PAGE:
Footwork is a genre of music and dance born in Chicago that evolved from the booty house sound of juke and ghetto-house. Its hyper-speed percussion and off-kilter syncopation is fundamentally driven by the way people dance to footwork, with ‘footwork battles’ displaying gravity-defying routines as surrounding spectators watch in awe. Despite the wide range of young talent in the scene, footwork has been largely defined by the influence of just a few ringleaders – is difficult to ignore the legacy of artists like RP Boo, DJ Clent and (the late) DJ Rashad, who have helped shape footwork’s twisting and turning sound. However, Indiana-born artist Jlin has slowly begun to establish her own unique voice within footwork, veering away from hip-hop and trap influences towards more frantic and visceral elements. Filled with stuttering snare rolls and skipping hi-hats, her volatile beat patterns sound like footwork on speed, as shown by the video for her 2017 track ‘Carbon 7 (161)’, in which a dancer’s contorted body is possessed by hysterical percussion. If footwork is, by its very nature, based on the movement of bodies, then Jlin’s dramatic, body-propelling sound makes it perfect for the mind-bending choreography of ballet.
Autobiography is the score for Wayne McGregor’s contemporary-dance production of the same name. The central idea behind the ballet is that of personal history – McGregor had his individual genome sequenced by scientists, who then converted it into a computer algorithm that determined the ordering of the production’s 23 dance sections. The dancers performed a different sequence of dances each night and their movements were determined by McGregor’s biological identity. Much in the same way, Jlin imposes a palpable sense of motion onto the listener. Her distinctive sound has ensured her position as an exciting producer in the footwork scene and given her music a force that propels it forward with innovative artistry. ‘Unorthodox Elements’ features chopped, gasping vocal samples that sit above rhythmically disorientating drums. A male voice occasionally interjects with “aggressive physicality”, “one event is preceded by another”, and “coordination”, as if he were a sports coach overseeing the track’s test of athleticism. This mimicking of dancers is also achieved by the elegant ‘Carbon 12’, its cascading marimbas and light-footed piano melodies locked in a chase made even more exciting by Jlin’s seemingly sporadic snare hits.
Jlin creates gracefulness elsewhere on Autobiography, showing signs of expanding her palette beyond the nightmarish intensity of her first two albums, Dark Energy and Black Origami. Although her twisted drum rolls and heavy use of syncopation carry over from her previous work, she adds a more elegant side to tracks like ‘Blue i’. The serene flute tangles with the percussion, tugging at one another like the push and pull of two bodies. This minimalist ambience is accentuated even more elsewhere on Autobiography – ‘First Interlude (Absence of Measure)’ features only a distant airy synth and the hollow ringing and tick-tocking of miscellaneous percussion, while the dulled piano motif and chirping birds on ‘Anamesis, Pt. 2’ evoke a sparse, natural landscape. This temporary departure from frantic drum-programming is refreshing, and gives Autobiography the sense of cinematic adventure that is needed for a ballet score.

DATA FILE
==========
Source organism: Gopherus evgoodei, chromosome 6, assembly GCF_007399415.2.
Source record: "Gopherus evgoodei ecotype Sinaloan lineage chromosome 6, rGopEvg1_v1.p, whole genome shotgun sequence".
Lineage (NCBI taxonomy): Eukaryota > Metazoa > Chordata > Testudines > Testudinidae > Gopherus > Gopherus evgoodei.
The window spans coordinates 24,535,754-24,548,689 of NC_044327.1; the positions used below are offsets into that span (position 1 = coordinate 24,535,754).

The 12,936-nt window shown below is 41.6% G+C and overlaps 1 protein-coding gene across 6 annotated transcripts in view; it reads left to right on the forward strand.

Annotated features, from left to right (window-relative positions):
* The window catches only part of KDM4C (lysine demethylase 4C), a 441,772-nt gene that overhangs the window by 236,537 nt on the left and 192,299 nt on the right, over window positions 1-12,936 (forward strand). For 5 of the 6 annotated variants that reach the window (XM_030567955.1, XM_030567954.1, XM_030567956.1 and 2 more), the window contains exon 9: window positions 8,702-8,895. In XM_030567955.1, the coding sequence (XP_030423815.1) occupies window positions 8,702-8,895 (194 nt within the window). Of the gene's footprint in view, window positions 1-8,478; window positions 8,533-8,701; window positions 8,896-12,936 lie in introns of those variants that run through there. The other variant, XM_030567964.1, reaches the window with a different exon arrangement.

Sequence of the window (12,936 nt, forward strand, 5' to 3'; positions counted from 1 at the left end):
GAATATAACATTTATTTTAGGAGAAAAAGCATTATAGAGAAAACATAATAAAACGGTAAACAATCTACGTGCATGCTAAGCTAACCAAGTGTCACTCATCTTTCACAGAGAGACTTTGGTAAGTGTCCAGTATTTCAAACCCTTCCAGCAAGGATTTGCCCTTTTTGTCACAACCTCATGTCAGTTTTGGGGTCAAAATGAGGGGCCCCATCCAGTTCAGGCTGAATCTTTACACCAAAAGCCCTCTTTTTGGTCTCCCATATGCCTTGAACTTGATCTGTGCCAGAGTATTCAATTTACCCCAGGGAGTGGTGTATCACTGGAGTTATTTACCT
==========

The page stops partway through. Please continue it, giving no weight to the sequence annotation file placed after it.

This is not to say that Jlin’s capacity for feverish intensity is absent on Autobiography (e.g. ‘Mutation’ and ‘Permutation’), but it is not always entirely successful. Considering the interesting friction that could have been generated by bringing a genre born in Chicago communities together with an elitist and high-brow art-form like ballet, Jlin perhaps could have done more with this context. ‘Annotation’ features a somewhat uninspiring siren melody that ultimately falls flat in its attempts to evoke hysteria and agitation. ‘The Abyss of Doubt’ is more successful at this, although it still leaves something to be desired. It features the same quick, blade-like whirring sound cutting through frantic drums that is present on Jlin’s earlier tracks like ‘Guantanamo’ on her first album, Dark Energy. It is also worth noting that Planet Mu, the label Jlin is on, stressed that Autobiography should not be considered as an album, but instead as a collaborative project that sits outside the timeline of her other albums. On the one hand, one might have hoped that Jlin would have used the experimental ballet context as an opportunity to develop her aggressive sound in a way that evokes the raw human energy and emotion conveyed through McGregor’s choreography. That said, if Autobiography is not strictly an album but a collaboration, then should be treated as such; the project is evidence of a fruitful relationship between two very interesting artists, but we can be sure there are more exciting things to come from Jlin’s own practice.
The elements of Jlin’s latest project that lack the passionate intensity of her previous work should not detract from the overall impressiveness of Autobiography. If McGregor’s ballet is an artistic expression of the human biological condition, then Autobiography is an exploration of how computer-driven music can paradoxically express animalistic frenzy and nakedness. Both the ballet and the score use advanced technology (be it scientific or musical) to return to a sense of primal human nature.
Favourite Tracks: Unorthodox Elements, Blue I, Carbon 12
Words by Tom Graham